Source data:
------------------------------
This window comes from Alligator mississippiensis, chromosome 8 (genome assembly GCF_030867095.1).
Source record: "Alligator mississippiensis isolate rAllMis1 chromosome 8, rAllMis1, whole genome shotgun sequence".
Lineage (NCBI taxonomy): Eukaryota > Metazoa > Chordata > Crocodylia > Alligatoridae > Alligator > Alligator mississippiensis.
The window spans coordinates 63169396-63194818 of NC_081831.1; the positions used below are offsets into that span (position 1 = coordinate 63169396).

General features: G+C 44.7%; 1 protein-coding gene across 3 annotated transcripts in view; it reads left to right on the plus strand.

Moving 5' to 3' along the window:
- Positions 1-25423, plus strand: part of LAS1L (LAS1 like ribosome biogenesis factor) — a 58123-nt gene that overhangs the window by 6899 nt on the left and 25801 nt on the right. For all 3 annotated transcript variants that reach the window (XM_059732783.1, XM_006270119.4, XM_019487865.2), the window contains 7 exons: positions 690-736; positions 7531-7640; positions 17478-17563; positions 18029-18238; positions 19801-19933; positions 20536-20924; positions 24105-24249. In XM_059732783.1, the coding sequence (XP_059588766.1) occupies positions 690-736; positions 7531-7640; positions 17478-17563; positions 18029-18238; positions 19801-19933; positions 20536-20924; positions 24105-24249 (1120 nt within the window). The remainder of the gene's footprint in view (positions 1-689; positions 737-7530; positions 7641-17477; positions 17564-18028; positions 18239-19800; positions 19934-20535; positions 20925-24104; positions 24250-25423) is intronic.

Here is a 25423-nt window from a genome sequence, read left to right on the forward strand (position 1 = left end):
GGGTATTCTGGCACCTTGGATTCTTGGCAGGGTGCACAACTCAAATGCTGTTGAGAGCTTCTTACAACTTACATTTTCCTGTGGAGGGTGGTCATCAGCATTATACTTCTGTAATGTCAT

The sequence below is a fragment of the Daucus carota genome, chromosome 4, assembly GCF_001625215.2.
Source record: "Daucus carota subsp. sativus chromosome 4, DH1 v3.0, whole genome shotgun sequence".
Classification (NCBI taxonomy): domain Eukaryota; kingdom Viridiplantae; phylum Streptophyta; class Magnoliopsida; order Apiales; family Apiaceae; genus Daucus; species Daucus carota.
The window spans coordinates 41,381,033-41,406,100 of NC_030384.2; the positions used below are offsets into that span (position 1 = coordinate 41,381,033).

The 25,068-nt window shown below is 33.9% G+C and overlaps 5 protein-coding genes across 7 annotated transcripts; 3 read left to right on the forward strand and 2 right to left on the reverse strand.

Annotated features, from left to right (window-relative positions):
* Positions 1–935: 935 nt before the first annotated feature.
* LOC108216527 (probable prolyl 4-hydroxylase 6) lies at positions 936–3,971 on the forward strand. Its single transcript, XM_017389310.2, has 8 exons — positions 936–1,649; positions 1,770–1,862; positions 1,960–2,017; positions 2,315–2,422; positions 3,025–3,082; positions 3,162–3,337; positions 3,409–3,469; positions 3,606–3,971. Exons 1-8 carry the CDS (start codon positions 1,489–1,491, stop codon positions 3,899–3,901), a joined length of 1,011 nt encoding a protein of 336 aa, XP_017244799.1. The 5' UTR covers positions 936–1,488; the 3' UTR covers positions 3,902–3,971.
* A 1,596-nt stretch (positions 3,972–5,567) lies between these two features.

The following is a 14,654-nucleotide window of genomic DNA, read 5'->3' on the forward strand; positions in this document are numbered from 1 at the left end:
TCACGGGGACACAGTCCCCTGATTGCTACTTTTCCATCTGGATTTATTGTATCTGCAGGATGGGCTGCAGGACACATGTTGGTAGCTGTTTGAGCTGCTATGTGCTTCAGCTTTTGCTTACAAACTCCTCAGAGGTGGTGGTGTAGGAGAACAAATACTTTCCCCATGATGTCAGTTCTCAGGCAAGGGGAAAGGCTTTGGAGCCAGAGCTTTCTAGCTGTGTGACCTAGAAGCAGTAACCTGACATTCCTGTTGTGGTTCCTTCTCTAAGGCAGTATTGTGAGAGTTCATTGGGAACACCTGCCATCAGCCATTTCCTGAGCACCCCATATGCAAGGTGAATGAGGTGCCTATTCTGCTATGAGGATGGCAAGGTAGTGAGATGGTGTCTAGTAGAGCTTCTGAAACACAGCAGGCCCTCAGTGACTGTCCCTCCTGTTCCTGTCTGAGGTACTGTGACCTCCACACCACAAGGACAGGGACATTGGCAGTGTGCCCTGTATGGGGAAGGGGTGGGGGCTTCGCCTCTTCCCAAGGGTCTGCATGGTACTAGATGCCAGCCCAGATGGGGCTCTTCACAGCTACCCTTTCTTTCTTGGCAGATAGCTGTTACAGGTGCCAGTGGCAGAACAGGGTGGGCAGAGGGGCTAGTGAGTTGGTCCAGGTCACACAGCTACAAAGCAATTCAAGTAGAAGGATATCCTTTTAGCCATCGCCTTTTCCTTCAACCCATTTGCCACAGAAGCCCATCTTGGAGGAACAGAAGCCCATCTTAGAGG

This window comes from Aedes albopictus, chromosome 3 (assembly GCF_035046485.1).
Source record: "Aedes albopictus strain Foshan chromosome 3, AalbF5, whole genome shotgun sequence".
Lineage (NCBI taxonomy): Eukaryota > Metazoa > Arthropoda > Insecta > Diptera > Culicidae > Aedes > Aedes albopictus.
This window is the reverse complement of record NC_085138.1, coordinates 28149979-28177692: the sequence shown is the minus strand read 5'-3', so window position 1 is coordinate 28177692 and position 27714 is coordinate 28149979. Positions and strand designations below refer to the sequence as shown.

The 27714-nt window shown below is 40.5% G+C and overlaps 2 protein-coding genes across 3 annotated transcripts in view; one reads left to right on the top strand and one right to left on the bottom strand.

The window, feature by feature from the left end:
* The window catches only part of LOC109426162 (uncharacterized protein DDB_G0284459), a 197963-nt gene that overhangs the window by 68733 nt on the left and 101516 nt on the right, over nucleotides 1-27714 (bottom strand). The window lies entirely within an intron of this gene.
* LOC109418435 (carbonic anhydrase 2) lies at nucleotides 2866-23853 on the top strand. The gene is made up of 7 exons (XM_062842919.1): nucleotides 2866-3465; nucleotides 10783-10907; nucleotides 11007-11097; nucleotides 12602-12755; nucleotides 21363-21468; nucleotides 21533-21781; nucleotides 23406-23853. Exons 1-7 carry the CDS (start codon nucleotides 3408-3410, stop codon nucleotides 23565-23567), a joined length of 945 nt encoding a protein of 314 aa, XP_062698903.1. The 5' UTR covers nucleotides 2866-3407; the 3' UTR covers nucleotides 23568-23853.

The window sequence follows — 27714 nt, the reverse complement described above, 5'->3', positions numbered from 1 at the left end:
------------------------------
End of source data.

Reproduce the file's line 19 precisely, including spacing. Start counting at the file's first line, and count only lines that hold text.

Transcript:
The following is a 14,654-nucleotide window of genomic DNA, read 5'->3' on the forward strand; positions in this document are numbered from 1 at the left end: